Oh. No. We don’t get one. We aren’t serious enough. It’s just women’s issues after all. Not Serious Politics. Oh. Because you still want your buddies and your porn and your class of women to fuck and ogle and to listen to your fucking baby-child emotions and to comfort you and support you and be there for you while you work through your fucking damage even though we had to work through ours all on our own. When is it our turn? When will you listen to us?

Supreme Court of Canada to make a decision on prostitution law Dec. 20 

On Friday, December 20th, the Supreme Court of Canada will make a decision on whether to throw out Canada’s current prostitution laws, keep them, or look to an alternative.

The decision is precipitated by Bedford v. Canada, a legal challenge arguing the current laws are unconstitutional.

It isn’t technically illegal to buy sex in Canada, but many of the laws surrounding prostitution criminalize it: communicating for the purposes of prostitution, operating a bawdy house (brothel), or living off the avails of prostitution (pimping).

Back in March 2012, Ontario’s Appeal Court ruled to strike down the law against bawdy houses but upheld the communication law. The court found that “living on the avails” of prostitution should apply only in “circumstances of exploitation.” The Federal Government appealed the decision and the rulings were put on hold pending a decision at the Supreme Court.

Feminists organizations, Aboriginal women’s groups, sexual assault centres, and transition houses hope the Court will consider the human rights of women in this ruling and that the government will look towards the Nordic model as an option. France recently approved a bill that would make it illegal to pay for sex, after considering the success of this law in Sweden and other progressive countries. A similar model could easily be adopted in Canada.

Canada has an opportunity to take a position on women’s rights and make marginalized women a priority with this ruling. We hope they do the right thing.

10 myths about prostitution, trafficking and the Nordic model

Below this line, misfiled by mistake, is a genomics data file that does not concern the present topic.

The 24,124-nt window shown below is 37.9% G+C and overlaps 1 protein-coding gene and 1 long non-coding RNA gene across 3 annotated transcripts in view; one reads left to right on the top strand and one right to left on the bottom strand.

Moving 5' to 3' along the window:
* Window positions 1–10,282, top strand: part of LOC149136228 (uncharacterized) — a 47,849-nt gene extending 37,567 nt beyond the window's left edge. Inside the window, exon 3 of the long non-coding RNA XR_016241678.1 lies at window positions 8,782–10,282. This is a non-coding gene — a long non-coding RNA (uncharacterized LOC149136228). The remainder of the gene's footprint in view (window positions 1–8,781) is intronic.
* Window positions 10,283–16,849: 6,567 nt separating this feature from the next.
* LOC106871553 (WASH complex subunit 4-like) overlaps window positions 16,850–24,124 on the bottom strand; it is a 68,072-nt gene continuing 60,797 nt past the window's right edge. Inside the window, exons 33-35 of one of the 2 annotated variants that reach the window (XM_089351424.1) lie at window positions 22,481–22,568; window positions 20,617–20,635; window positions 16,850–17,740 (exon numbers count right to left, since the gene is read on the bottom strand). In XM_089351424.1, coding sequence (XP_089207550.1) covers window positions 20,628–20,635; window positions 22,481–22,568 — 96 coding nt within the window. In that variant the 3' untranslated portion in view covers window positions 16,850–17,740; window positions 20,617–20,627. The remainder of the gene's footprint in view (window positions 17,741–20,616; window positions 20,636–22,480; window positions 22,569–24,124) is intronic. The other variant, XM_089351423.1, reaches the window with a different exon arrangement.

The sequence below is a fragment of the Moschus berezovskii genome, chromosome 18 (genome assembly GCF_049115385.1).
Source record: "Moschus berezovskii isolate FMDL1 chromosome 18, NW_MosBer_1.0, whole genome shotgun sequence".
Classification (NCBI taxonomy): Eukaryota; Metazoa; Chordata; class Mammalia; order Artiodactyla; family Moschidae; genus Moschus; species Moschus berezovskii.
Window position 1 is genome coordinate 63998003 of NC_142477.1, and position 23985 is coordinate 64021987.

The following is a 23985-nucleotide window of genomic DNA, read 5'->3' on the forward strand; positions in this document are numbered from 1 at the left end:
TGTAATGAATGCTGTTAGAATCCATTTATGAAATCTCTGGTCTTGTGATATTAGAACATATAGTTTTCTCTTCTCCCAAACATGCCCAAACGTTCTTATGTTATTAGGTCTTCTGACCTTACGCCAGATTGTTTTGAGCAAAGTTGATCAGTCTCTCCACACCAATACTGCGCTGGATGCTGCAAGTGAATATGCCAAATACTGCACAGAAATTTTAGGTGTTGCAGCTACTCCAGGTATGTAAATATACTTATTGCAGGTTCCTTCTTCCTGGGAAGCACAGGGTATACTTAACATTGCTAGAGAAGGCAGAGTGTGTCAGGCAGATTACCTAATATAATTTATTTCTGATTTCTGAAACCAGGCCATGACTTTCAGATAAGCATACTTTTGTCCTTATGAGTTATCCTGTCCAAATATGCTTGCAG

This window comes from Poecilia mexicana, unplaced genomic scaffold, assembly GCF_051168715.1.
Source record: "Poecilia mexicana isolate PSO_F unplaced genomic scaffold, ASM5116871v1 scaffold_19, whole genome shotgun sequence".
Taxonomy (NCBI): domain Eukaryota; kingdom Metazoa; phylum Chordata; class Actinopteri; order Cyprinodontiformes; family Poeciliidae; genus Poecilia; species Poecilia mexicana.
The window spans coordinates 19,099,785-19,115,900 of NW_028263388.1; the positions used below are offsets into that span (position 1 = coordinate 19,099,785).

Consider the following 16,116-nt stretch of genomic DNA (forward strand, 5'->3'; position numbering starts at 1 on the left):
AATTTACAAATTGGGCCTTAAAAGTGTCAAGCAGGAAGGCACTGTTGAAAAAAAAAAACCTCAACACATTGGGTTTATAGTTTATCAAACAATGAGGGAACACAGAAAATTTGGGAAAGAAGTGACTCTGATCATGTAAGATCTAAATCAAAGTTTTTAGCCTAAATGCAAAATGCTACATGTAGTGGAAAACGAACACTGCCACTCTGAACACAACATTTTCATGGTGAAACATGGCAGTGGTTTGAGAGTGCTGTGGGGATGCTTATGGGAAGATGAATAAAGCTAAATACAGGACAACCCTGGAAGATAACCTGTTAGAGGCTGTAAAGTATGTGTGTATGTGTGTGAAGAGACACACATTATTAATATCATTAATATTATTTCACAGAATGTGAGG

By Meagan Tyler

When the Coalition Against Trafficking in Women Australia (CATWA) announced the release of our new report on the Nordic Model, supporters of the sex industry began targeting our Facebook page.

When I followed up with an opinion piece for The Conversation on the success of the Nordic Model, a handful of men, and one prominent Australian feminist , spent hours trading inaccuracies about the Nordic approach to prostitution policy and disparaging anyone stupid enough to think that a booming industry which trades in women’s bodies is anything but inevitable.

These falsities and fabrications will be familiar to anyone who has written or said anything that publicly criticizes the sex industry. The same claims, usually without reference to relevant evidence, are repeated so frequently in certain spheres that they have practically become mantras. If you say it often enough, it becomes true, right?

In the interests of being able to offer more than 140 character responses to these predictable criticisms, here’s a list of responses to the most common myths I’ve had thrown at me.

1. I’m a sex worker, I choose sex work and I love it

This is one of the most popular retorts de jour and is treated by many who use it as a sort of checkmate argument, as though any one person stating that they enjoy sex work makes all of the other evidence about violence, post-traumatic stress disorder and trafficking in prostitution, magically disappear.